Success in any industry goes hand-in-hand with innovation — the ability to produce new ideas; provide better solutions; and pioneer new products. The most successful people are not simply the hardest working, they’re the most innovative.
You can hustle and put in endless hours each week, but if you’re not stretching your innovative muscles, you’ll never achieve breakthroughs and success. From Edison, to Branson, and Cuban, here are 10 habits from the most innovative people:
1. They constantly look for patterns.
It’s called Apophenia: the ability to perceive meaningful patterns within random data. While it’s a universal human tendency, it is more pronounced among innovative thinkers.
Intentionally looking for patterns within your industry will allow you to spot relationships that others cannot. It’s a skill that allows you to ‘predict’ or foresee a problem — and that’s an opportunity for innovation. Great innovators are always finding how the outlier fits into the picture.
2. They’re brilliantly lazy.
Bill Gates has been quoted as saying, “I choose a lazy person to do a hard job. Because a lazy person will find an easy way to do it.” Innovators will find the best and easiest route to get a project done. It boils down to efficiency. Innovators live by the saying, “Work smart, not hard.” They don’t just strive to create the best product, but also the best process.
3. They’re obsessive note-takers
Your conscious mind (working memory) can only process small chunks of information at a time. With a cacophony of streaming ideas, great innovators are incessant notetakers. Thomas Edison left 3500 notebooks behind at his death.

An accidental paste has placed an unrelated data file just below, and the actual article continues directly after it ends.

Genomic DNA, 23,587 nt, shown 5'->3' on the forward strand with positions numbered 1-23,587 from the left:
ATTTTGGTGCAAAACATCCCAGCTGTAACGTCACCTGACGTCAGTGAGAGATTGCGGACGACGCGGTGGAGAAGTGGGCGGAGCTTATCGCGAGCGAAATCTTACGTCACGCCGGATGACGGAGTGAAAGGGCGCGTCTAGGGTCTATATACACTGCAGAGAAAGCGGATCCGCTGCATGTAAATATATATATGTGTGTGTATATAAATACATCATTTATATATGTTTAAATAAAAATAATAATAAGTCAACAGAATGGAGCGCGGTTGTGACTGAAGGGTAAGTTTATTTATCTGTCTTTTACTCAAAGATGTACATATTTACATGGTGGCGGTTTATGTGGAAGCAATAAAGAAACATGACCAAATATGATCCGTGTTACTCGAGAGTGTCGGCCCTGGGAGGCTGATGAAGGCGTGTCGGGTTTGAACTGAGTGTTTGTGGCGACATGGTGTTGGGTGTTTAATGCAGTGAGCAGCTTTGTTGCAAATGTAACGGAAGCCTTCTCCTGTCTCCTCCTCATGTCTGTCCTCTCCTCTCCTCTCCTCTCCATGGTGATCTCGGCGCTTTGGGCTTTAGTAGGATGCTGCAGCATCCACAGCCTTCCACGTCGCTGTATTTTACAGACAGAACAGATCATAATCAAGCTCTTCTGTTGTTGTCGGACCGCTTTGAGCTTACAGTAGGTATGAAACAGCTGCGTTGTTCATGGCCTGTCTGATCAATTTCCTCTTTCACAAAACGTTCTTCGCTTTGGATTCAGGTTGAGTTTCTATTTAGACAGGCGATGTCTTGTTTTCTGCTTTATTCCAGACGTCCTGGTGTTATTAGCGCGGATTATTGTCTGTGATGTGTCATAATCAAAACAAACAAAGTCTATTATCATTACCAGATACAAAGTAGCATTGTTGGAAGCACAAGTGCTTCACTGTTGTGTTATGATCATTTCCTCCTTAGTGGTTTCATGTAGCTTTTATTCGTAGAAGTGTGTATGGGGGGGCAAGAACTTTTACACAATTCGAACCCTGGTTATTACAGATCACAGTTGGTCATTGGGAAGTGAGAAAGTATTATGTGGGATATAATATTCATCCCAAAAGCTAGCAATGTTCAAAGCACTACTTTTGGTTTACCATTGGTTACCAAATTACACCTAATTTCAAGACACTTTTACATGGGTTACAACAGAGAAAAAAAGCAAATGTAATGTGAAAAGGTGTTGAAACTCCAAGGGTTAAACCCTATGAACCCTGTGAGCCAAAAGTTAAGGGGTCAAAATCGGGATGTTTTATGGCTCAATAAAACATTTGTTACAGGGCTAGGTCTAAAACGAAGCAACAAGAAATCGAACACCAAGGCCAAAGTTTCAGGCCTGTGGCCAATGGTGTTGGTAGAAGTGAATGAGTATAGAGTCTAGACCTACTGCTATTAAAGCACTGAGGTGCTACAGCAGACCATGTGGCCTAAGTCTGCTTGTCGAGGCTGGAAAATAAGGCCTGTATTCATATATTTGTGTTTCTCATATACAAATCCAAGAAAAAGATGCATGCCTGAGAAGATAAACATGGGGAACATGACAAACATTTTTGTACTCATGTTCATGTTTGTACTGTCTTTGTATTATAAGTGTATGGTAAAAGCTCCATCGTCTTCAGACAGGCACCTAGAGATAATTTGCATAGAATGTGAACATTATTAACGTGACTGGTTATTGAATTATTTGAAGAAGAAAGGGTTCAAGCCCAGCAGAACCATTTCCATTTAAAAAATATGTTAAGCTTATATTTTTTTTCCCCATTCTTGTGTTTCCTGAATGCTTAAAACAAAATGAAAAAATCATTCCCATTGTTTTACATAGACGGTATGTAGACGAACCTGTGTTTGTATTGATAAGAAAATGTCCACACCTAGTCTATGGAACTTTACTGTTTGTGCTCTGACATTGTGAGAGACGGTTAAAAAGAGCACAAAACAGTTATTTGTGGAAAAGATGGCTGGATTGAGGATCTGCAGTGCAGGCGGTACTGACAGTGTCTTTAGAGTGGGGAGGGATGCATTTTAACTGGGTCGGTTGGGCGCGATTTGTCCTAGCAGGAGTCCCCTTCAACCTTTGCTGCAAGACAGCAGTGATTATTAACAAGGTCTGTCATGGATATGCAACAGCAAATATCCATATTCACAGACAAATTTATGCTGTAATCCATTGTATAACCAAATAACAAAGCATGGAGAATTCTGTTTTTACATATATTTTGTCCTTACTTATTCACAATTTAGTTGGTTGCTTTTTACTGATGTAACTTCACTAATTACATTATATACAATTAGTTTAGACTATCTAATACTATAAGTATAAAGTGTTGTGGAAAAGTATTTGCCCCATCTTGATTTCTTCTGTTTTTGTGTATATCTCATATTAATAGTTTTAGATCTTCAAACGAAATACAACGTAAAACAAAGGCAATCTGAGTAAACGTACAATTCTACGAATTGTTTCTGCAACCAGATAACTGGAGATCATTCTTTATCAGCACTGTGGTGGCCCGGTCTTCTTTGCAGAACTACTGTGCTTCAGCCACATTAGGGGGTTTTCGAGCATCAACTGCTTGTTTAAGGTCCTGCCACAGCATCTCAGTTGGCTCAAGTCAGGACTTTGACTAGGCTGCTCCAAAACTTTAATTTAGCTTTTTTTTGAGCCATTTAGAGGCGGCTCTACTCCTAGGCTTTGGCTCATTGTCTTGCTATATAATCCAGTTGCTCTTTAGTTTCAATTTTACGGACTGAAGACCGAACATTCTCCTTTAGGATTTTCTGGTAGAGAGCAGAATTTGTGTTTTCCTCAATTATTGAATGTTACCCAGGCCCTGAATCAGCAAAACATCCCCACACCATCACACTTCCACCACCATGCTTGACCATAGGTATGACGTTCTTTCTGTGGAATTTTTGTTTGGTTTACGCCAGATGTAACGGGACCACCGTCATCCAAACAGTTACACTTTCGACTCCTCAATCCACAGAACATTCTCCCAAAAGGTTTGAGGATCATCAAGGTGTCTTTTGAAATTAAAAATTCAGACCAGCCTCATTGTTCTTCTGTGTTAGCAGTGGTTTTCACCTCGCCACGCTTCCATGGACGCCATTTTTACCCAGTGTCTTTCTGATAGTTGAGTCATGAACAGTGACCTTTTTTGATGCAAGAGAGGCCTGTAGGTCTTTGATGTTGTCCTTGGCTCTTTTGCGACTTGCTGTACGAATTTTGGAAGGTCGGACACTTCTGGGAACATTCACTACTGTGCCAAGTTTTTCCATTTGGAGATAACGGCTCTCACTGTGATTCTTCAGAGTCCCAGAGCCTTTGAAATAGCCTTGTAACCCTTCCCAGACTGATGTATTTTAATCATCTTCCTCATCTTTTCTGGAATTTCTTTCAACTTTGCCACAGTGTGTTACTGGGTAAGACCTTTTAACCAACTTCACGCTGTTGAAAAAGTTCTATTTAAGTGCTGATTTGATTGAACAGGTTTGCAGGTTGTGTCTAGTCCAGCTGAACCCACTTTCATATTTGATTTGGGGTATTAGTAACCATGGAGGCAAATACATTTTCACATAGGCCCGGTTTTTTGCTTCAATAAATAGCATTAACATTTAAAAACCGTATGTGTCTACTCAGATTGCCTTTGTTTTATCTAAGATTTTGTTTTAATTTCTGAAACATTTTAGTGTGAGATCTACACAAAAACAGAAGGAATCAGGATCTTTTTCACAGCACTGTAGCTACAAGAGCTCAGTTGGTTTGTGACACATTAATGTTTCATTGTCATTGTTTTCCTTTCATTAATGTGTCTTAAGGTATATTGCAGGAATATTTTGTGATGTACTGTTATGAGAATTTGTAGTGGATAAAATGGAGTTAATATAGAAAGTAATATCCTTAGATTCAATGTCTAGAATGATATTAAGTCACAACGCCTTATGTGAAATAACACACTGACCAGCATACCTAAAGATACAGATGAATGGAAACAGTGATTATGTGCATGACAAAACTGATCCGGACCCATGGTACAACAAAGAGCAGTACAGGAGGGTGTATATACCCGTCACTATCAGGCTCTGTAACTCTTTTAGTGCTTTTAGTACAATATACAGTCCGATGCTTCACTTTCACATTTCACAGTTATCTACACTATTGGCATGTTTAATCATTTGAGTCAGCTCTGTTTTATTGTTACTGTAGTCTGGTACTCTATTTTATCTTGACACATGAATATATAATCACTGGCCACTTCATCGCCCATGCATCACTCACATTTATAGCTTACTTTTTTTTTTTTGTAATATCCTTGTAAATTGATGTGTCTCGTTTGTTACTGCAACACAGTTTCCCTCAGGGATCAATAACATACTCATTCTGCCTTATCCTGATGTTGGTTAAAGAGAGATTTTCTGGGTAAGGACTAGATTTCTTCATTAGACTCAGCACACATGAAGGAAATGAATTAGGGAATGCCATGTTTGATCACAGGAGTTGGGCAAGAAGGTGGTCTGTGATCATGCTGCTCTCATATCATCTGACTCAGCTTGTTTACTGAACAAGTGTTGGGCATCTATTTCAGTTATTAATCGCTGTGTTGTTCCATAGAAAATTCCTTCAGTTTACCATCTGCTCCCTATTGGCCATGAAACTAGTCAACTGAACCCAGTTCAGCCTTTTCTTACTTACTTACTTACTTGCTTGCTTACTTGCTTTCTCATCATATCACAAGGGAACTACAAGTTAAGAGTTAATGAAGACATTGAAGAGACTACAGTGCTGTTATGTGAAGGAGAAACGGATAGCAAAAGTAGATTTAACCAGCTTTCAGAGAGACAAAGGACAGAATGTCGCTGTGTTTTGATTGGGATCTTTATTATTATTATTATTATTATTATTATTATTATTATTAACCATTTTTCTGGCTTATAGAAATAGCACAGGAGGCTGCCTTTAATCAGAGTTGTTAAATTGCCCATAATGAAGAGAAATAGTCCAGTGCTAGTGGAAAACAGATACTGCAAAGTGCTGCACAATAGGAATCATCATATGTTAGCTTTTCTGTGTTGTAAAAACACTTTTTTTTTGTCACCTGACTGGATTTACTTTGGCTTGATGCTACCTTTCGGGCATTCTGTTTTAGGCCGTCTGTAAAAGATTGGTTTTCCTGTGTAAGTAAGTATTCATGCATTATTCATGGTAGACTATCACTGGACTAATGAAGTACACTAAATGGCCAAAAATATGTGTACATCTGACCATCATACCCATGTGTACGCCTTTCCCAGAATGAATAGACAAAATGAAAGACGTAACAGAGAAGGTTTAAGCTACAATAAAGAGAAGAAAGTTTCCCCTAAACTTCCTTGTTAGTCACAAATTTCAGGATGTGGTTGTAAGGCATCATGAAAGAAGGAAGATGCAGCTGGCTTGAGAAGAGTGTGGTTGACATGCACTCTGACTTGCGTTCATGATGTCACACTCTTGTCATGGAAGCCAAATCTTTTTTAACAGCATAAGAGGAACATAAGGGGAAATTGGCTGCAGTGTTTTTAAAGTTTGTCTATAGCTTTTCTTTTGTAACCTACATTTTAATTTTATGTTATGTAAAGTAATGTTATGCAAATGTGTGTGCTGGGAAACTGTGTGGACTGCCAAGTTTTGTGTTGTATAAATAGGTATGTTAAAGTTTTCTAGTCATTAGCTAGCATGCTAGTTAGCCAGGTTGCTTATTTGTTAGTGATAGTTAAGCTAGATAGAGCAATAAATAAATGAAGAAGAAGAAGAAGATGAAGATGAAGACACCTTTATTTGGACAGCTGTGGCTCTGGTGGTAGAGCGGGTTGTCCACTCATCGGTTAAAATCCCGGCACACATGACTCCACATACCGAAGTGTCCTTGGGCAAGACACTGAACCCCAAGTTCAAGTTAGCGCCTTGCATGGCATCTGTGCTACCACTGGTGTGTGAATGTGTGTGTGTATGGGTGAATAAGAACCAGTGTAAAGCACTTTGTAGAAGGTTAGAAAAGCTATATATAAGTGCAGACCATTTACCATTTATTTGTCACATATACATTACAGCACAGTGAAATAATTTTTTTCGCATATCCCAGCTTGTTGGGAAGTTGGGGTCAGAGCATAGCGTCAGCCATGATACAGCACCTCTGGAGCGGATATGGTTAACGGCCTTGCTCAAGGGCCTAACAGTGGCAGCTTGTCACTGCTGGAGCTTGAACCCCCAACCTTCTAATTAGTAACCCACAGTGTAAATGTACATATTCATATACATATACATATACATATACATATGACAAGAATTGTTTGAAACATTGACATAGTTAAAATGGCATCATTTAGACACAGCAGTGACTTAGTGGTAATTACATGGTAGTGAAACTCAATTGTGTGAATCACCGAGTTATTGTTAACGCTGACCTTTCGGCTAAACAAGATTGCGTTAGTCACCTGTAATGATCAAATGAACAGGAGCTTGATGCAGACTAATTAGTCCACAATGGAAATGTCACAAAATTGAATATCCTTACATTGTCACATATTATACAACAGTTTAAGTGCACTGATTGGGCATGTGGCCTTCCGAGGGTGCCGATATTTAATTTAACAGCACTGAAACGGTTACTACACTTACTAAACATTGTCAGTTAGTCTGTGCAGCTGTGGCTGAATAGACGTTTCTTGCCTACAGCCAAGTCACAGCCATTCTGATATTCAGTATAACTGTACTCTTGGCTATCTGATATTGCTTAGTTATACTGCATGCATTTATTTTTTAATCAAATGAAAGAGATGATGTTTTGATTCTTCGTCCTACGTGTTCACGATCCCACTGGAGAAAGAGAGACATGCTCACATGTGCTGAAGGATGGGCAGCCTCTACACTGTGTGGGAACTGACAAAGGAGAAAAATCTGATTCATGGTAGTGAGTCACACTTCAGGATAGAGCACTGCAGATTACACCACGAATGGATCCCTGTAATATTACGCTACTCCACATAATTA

When Richard Branson revealed one of his most powerful business tools, it wasn’t a complicated gadget, but carrying an old fashioned notepad wherever he went. He’s always seeking feedback from flight passengers and cabin crew, and using that information to innovate.
Ideas can come from nowhere; your million-dollar idea can come while you’re waiting for your coffee or getting groceries. Keep a compendium of your ideas, it’ll be your trail leading to gold.
4. They preach perfection, but practice progress.
Perfectionism can be crippling, but discarding it altogether is an open door for mediocrity. Great innovators still preach and expect perfection, yet live in the reality of progress. It’s a healthy pendulum-swing between the two. They strive for the ideal, and get work done in the real. The key is to aim for perfection, but keep firing to make progress.
Source: The Huffington Post | Thai Nguyen